‘If you do this…then you get that…’ GREAT, you might think, but is it? the old ‘If/Then’ rewards mechanism has come under increasing scrutiny as the way we think about and sustain our motivation has changed in line with the kinds of jobs we are doing.
To elaborate; if/then rewards were and are great for simple, short term, algorithmic tasks because it forces us to focus and lock in on the desired outcome. The more complex our roles become however, the less if/then rewards work because we cannot sustain that focus. Firstly we might burn out, but more importantly HOW we approach these tasks and what is required from us to get it done has changed. We can see therefore that the old carrot or stick ‘do this and get that’ is only useful for a shrinking number of tasks in the 21st century.
Similarly, the old ‘motivator’ of money often looses its salience in this more complex creative environment. Yes, if you want 40 widgets produced per hour, pay by the widget and pay more for over 40 widgets, but in a role where the output requires creativity and sustained effort or ingenuity, we need to create a system that focuses the mind on the work, not the reward. The motivator of money does not operate the way we think it does here – it is not about how much we get paid, it is about FAIRNESS- internal equity (my worth) and external equity (my value is recognised in relation to others) – that allows us to dial down any grievances we may have about pay and can essentially take the issue off the table, clearing the way for our focus to be on the work.
Not only are we seeing increasingly complexity in our roles, but how these roles are ‘managed’ is evolving. Dan Pink, a leading psychologist and my inspiration for this piece, believes ‘management’ is is an outdated technology, historically used for organising people into productive capacities. It is designed to get compliance. The problem is that increasingly we, employees and employers alike, are looking for ENGAGEMENT, and we don’t engage by being managed or controlled. So how are we motivated to engage when if/then rewards and just paying people more no longer does the trick?
Pink’s answer? Simple, focus on AUTONOMY, MASTERY and PURPOSE.
If you ask a person to describe the best boss they ever had and the answer will most likely involve someone with high standards and who allows for you to have a level of autonomy – I know this is true for me (Thanks Amanda!). Giving people more control over their time, who they work with, and how they go about their tasks can have a huge impact on their level of engagement. The best example Pink uses here to illustrate is the Netflix relaxed expenses policy, arguing their employees will ‘act in the companies best interests’ because they do not want to abuse the trust placed in them by the company.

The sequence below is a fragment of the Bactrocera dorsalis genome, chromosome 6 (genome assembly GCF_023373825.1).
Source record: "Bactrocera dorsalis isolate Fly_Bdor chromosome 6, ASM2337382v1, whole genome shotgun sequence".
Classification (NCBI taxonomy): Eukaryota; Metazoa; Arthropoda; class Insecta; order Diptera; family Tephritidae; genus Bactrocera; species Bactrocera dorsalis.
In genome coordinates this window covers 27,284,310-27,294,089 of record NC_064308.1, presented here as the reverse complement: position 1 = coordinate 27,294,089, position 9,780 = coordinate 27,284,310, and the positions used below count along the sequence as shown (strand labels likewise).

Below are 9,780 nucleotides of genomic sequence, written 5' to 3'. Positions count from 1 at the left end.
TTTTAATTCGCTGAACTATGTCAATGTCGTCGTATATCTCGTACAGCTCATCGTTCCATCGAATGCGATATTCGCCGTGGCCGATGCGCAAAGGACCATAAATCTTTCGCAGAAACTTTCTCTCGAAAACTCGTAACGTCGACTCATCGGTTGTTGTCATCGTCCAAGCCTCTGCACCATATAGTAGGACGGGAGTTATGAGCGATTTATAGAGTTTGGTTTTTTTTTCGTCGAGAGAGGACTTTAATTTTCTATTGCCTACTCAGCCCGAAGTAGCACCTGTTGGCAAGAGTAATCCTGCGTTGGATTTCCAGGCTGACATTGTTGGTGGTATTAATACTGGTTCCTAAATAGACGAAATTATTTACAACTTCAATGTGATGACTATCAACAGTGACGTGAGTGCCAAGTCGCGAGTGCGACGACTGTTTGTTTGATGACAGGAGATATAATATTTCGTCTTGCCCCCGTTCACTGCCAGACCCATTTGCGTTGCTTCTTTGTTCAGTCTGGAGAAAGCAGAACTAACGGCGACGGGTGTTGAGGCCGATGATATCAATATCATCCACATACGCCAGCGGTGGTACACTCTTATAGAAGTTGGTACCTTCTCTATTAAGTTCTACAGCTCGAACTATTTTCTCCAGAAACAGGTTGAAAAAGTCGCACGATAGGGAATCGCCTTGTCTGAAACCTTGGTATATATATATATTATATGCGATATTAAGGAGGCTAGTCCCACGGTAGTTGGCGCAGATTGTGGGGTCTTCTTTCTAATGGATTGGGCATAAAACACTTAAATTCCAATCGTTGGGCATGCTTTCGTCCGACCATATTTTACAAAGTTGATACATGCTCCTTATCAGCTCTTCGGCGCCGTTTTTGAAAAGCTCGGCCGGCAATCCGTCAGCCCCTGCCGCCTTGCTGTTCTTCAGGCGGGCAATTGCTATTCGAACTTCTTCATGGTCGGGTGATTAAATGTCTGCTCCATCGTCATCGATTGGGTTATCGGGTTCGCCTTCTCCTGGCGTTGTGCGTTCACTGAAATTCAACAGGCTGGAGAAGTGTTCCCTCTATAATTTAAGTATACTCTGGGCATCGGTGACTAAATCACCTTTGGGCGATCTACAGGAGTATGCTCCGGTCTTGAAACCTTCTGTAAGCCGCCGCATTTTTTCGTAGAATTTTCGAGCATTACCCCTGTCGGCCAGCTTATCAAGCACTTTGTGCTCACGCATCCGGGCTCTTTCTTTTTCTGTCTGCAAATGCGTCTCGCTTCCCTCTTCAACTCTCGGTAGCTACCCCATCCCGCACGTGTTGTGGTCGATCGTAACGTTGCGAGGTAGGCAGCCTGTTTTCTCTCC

Autonomy aside, another huge motivator, and again I know this to be true for me, is making progress in meaningful work. This is intellectually satisfying and can really fire you up to keep going. The challenge here is this does rely on feedback, which is often in rare supply in most organisations (unless you have a boss like Amanda, again, thanks!). Pink suggests the key to this is changing up how we give feedback and when (1-1’s with a twist or a theme, or even standing up!), making it easier to have discussions on the relevance of the work we are doing and how we are getting on that are not tied up in the once a year formal performance review. Get into a progress ritual where you record your progress regularly, and share it with your peers and leaders to keep the fire in the engine lit and the train going in the right direction (to borrow a metaphor from my father).
Finally lets think about purpose (am I making a contribution?) and Purpose (am I making a difference?) . Pink argues we need to spend more time thinking about the WHY, not the HOW and eliminating the barriers between customers and employees to raise the salience of purpose and understand better who our work is ultimately servicing or benefiting. Engagement now is inextricably linked in the minds of many to purpose, and employers are becoming more aware that they need to be better prepared to harness this motivator in the workplace and understand its power as a motivator.
Autonomy, Mastery, P(p)urpose…. sounds much better than the carrot, and most definitely better than the stick!